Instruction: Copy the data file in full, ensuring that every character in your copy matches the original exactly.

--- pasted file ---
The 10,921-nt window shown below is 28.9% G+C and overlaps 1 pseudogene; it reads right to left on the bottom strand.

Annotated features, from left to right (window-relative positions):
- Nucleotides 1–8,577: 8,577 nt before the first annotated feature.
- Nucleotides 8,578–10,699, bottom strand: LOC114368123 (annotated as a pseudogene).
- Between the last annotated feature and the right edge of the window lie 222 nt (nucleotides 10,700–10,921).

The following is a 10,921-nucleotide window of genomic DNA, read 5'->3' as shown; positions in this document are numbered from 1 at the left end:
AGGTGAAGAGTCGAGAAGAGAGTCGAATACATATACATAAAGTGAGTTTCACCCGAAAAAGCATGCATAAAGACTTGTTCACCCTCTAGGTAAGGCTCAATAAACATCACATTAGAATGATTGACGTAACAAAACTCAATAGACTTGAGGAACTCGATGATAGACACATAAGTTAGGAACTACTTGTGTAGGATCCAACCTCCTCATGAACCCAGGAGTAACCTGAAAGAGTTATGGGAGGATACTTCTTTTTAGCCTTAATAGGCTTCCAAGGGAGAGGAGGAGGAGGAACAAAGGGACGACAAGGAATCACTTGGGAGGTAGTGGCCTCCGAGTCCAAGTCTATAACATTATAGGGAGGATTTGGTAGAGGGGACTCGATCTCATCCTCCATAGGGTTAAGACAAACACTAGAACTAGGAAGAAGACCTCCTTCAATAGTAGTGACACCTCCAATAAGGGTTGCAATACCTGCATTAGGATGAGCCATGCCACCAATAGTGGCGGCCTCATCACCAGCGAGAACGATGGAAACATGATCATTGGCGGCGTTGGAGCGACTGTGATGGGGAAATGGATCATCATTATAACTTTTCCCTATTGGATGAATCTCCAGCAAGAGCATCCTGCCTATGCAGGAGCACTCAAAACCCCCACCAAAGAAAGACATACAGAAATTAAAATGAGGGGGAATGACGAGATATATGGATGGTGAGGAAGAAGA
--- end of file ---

The 10,921-nt window shown below is 28.9% G+C and overlaps 1 pseudogene; it reads right to left on the bottom strand.

Annotated features, from left to right (window-relative positions):
- Nucleotides 1–8,577: 8,577 nt before the first annotated feature.
- Nucleotides 8,578–10,699, bottom strand: LOC114368123 (annotated as a pseudogene).
- Between the last annotated feature and the right edge of the window lie 222 nt (nucleotides 10,700–10,921).

The following is a 10,921-nucleotide window of genomic DNA, read 5'->3' as shown; positions in this document are numbered from 1 at the left end:
AGGTGAAGAGTCGAGAAGAGAGTCGAATACATATACATAAAGTGAGTTTCACCCGAAAAAGCATGCATAAAGACTTGTTCACCCTCTAGGTAAGGCTCAATAAACATCACATTAGAATGATTGACGTAACAAAACTCAATAGACTTGAGGAACTCGATGATAGACACATAAGTTAGGAACTACTTGTGTAGGATCCAACCTCCTCATGAACCCAGGAGTAACCTGAAAGAGTTATGGGAGGATACTTCTTTTTAGCCTTAATAGGCTTCCAAGGGAGAGGAGGAGGAGGAACAAAGGGACGACAAGGAATCACTTGGGAGGTAGTGGCCTCCGAGTCCAAGTCTATAACATTATAGGGAGGATTTGGTAGAGGGGACTCGATCTCATCCTCCATAGGGTTAAGACAAACACTAGAACTAGGAAGAAGACCTCCTTCAATAGTAGTGACACCTCCAATAAGGGTTGCAATACCTGCATTAGGATGAGCCATGCCACCAATAGTGGCGGCCTCATCACCAGCGAGAACGATGGAAACATGATCATTGGCGGCGTTGGAGCGACTGTGATGGGGAAATGGATCATCATTATAACTTTTCCCTATTGGATGAATCTCCAGCAAGAGCATCCTGCCTATGCAGGAGCACTCAAAACCCCCACCAAAGAAAGACATACAGAAATTAAAATGAGGGGGAATGACGAGATATATGGATGGTGAGGAAGAAGA